I am sort of already sick of making coronavirus updates. Let’s assume everything is cancelled and we’ll revisit in the fall. So, today I’m going to try to mix the apocalypse news in with the regular news to normalize things. Let’s hope we don’t suddenly need separate posts again.

Leonard in Hydra

The Guardian has a nice excerpt on how Cohen’s days in Hydra formed him. As with most artistic circles of the time, the good stuff is about who is boinking who.

On Hydra, Johnston took a pen to the fresh manuscripts that young Leonard brought him, and taught him the value of fierce editing. It was he who encouraged Cohen to play his first concert of his own material. Johnston’s former colleague from his war reporting days, photojournalist James Burke, was living in Athens and is responsible for recording the event with his Leica. Burke took 1,573 photographs of the colony that year, commissioned by LIFE magazine for a feature that never appeared.

From the body language in those pictures, it is hard to dismiss the idea that Charmian and Leonard might have become lovers. It’s something I discussed with Jason Johnston, who was born on the island and is the only survivor of the family. As his father was impotent from TB medication and his mother, still in her 30s, such a ravishing beauty, it was something he’d wondered himself.

On writers and rituals

Are you a writer with a ritual? I am. Once I get into a work, I do the same thing day after day with only minor deviations. Every now and then this gets screwed by some obligation, but largely it’s a very specific set of things. Down to which pens I use. When it’s working, I call it my “Obsessive Compulsive Order”. Sadly, my ritual has gone shitual. I can barely even get the posts for Bookninja done, much less work on the novel. Are you making it work? Adapting? If so, please, outline below?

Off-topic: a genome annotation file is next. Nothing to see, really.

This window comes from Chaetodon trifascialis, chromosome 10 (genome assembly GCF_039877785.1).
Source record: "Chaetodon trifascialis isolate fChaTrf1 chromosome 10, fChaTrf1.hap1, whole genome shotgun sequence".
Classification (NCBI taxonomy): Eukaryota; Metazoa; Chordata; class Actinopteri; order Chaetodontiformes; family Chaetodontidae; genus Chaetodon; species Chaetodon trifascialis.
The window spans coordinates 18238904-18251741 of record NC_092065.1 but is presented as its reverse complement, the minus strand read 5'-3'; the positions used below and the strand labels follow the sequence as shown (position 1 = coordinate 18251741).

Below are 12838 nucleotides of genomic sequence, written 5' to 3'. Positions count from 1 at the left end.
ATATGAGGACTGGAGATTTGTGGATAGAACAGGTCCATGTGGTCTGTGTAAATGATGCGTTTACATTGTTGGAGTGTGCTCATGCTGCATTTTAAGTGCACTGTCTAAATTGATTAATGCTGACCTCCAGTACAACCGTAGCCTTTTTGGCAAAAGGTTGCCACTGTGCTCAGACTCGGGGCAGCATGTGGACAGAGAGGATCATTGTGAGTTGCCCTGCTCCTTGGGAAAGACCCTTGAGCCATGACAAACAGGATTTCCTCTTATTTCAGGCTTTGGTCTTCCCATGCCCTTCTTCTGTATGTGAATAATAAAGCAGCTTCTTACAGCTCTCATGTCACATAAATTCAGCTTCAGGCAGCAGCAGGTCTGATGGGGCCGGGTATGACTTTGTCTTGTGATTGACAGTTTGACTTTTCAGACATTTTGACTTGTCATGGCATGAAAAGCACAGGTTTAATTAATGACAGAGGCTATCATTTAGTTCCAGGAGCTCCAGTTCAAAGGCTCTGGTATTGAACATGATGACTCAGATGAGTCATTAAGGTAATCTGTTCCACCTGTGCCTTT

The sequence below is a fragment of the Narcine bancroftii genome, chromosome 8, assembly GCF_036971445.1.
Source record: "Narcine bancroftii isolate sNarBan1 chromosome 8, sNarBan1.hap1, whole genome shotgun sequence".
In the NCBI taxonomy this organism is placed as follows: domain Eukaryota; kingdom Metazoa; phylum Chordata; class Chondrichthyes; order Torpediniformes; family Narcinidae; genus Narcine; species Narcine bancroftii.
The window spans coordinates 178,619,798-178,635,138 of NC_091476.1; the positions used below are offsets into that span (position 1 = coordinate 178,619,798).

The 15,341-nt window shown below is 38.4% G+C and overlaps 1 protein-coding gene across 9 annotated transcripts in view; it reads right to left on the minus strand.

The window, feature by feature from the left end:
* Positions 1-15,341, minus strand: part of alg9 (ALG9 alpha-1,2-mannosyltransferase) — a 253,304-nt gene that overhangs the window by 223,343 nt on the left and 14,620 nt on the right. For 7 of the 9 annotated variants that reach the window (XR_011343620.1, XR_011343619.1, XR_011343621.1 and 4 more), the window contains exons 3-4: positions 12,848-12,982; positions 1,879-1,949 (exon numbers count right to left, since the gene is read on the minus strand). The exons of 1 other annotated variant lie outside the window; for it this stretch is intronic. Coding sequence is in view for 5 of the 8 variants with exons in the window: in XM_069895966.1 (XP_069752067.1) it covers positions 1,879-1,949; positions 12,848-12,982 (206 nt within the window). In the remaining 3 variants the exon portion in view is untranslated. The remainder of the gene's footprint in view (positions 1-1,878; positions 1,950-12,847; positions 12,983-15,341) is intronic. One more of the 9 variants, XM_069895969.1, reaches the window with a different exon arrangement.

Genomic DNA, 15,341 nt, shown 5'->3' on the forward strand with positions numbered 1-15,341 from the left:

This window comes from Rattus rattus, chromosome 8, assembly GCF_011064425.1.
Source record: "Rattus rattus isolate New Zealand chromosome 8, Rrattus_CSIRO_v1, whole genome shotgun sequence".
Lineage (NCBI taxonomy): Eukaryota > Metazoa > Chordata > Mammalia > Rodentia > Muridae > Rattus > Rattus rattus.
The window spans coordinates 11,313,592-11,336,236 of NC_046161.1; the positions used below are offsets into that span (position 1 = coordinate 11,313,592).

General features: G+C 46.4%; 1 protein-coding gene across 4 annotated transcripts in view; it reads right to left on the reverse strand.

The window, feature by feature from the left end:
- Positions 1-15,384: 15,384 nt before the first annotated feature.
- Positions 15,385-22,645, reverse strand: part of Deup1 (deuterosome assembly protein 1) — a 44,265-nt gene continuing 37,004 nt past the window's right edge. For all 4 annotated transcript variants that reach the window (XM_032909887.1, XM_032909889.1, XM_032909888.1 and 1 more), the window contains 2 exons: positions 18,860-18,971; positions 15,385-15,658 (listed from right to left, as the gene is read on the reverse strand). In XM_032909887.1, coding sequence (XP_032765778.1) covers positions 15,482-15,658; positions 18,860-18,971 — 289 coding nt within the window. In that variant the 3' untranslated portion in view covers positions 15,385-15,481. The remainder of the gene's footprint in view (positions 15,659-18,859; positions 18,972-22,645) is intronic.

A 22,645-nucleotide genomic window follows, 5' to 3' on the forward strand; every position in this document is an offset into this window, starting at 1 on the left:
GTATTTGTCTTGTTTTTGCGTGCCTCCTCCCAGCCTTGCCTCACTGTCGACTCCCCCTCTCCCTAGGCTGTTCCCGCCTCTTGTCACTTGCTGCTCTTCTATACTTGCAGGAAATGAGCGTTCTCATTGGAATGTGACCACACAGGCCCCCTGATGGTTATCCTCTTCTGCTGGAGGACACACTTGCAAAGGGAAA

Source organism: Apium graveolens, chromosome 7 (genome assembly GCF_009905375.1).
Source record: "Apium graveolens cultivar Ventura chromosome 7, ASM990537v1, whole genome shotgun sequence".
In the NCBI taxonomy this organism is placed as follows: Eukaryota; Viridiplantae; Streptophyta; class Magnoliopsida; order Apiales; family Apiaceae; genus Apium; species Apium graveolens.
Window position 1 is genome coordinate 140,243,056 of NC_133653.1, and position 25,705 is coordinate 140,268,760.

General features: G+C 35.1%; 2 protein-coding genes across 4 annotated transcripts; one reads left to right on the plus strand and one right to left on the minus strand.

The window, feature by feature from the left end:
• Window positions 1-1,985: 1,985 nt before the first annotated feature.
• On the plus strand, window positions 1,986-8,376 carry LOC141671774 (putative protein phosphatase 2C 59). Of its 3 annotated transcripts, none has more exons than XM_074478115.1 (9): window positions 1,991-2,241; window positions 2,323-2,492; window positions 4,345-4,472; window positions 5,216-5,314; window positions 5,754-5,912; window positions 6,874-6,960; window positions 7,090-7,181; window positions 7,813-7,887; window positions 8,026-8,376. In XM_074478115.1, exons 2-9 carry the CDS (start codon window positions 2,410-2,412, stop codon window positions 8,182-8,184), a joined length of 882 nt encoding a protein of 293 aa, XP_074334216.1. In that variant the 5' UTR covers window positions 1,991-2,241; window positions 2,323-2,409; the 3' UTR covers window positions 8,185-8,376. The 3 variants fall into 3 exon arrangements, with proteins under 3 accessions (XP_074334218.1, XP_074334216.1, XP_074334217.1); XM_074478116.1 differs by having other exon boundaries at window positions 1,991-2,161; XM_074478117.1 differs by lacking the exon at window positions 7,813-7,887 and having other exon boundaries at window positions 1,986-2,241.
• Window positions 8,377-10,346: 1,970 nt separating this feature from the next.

According to literary legend, probably false, Edith Sitwell used to lie in an open coffin for a while before she began her day’s work. This was supposed to serve as inspiration for her macabre writing. Maya Angelou could work only in hotel or motel rooms. Truman Capote couldn’t begin or end anything on a Friday. Igor Stravinsky performed headstands when he needed a break, and Saul Bellow did 30 push-ups. For the work to go on, John Cheever required erotic release.

These examples appear to us as oddities, but what needs to be stressed is the importance of ritual in the creation of work. I tell my students that they must “write every day and walk every day”. It is not essential that they write a lot; only 150 words each day is enough. All that matters is the routine.

Stay classy, Bezos